Grown-Ups

Hiroyuki Yamaga was 22 years old when he became an anime director. The ink was still drying on his college degree when he was suddenly catapulted into the limelight, and sent off to make Royal Space Force, a vaguely defined science fiction epic about the race for the stars. There was also, somewhere in the pre-production meetings, a second vague assurance to the sponsors that there might be some merchandise tie-ins.

Yamaga doesn’t admit to feeling out of his depth. He went in supremely confident; he came out with an anime masterpiece. He knew what he was doing right from the start, and claims that, even though he graduated in film, the best possible training for directorship is to pick a movie and watch it ten times. Once is entertainment, twice is repetition… by the fourth or fifth time you’re climbing the walls. But then you start to see lighting you would have fixed, lines you would have rewritten, shots you would have reblocked. By the tenth pass, you hate the movie, but you are ready to make a better one.

Which is why, like all filmmakers, twenty years later he isn’t going to sit in the theatre while his work plays to an audience for the thousandth time. Instead, he’s with me, whiling away 90 minutes until the movie ends, sitting outside a bar in a square in Switzerland. He fiddles with his pipe, a sleek metallic artefact from Porsche Design, and sips his Italian wine.

I refuse to believe that his movie went that smoothly. I remember the first day I was given control of a meagre £17,000 magazine budget. I spent the first day vomiting. But he was 22 and running a six-figure production.

“Oh,” he admits, “there were the grown-ups, I suppose. The people who had to sign off on everything. The producers who’d put up the money. They left me to it largely, which is why I am still pleased with the film, but every now and then they insisted on some little tweak.”

It’s only when he talks of the changes made during production that we catch a glimpse of how outnumbered and outgunned he could have been. With Nausicaä of the Valley of Wind topping the box office, one of the “grown-ups” made the handy suggestion that The Something of Something would be a better title and would draw more audiences into the theatres. Since one of the movie’s sponsors was All Nippon Airlines, someone else helpfully suggested that something aerial-sounding should be in. And so Royal Space Force became The Wings of Honneamise.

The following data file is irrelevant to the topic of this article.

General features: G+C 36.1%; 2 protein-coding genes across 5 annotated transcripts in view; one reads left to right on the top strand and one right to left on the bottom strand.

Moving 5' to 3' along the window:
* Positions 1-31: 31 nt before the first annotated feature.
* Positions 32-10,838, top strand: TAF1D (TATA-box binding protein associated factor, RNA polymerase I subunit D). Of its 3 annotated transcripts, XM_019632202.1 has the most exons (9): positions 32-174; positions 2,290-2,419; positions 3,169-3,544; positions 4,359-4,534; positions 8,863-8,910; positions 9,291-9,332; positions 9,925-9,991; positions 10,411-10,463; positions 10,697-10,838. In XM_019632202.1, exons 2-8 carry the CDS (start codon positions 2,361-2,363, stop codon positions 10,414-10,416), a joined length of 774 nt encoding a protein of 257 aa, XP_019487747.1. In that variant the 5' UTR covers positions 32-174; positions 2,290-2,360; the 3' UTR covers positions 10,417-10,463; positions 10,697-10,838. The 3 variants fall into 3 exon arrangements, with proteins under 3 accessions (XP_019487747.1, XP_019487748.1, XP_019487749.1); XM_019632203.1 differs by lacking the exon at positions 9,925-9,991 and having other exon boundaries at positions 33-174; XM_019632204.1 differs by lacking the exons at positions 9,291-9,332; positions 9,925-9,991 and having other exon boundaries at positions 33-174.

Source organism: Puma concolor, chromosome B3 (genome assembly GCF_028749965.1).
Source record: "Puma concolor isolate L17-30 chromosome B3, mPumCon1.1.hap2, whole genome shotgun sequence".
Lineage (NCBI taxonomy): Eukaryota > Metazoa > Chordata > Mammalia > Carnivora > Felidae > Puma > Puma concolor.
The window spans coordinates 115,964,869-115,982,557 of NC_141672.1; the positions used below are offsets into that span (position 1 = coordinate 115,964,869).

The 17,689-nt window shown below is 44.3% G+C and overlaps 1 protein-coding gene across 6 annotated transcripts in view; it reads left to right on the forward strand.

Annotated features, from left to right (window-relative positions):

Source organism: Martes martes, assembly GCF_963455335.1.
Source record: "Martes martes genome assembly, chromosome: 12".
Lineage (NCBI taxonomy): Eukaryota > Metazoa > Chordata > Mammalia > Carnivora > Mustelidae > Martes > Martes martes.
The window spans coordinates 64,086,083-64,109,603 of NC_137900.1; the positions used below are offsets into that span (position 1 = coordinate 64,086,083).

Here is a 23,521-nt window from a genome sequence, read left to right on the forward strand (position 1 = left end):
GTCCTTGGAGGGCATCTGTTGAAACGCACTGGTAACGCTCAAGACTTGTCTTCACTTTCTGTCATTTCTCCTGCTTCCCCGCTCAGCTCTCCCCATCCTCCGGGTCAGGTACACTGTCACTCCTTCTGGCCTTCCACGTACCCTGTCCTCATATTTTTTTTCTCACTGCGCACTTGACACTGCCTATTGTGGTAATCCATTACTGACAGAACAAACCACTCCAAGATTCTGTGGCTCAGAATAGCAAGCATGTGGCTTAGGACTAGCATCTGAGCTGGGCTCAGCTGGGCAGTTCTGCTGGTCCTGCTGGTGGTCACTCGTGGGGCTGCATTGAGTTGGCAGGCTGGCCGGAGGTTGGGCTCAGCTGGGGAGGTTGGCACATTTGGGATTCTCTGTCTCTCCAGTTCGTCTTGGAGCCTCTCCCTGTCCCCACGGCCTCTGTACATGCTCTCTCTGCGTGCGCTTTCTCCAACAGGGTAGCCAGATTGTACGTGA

I ask Yamaga how it felt on the first day, standing in front of a crowd of expectant animators, all waiting for  him to tell them what to do.

He shrugs and tinkers with his pipe.

“They’re animators. They’re professionals. It’s their job to do what I tell them. If I don’t like something, I am free to ask for changes. That’s my job. It’s much easier telling professional animators what to do, because they’re being paid to follow my orders. Like waiters,” he adds with a cheeky smile, as more wine is put in front of him.

“The most difficult thing is telling amateurs what to do. After you’ve run a fanzine… After you’ve run a convention, when the only staff members are volunteers and everyone is there out of love, and your only means of control is charisma and pleading… After you’ve done that, running a bunch of movie professionals is a piece of cake.”

(This article first appeared in NEO #67, 2009)

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3 thoughts on “Grown-Ups

  1. Fenris;
    They had all either given up any attempt to control the film or were well-along in the process of having a nervous breakdown (one producer was hospitalized with clinical depression after the film was completed).
    So I’ve heard from both Okada and Yamaga.

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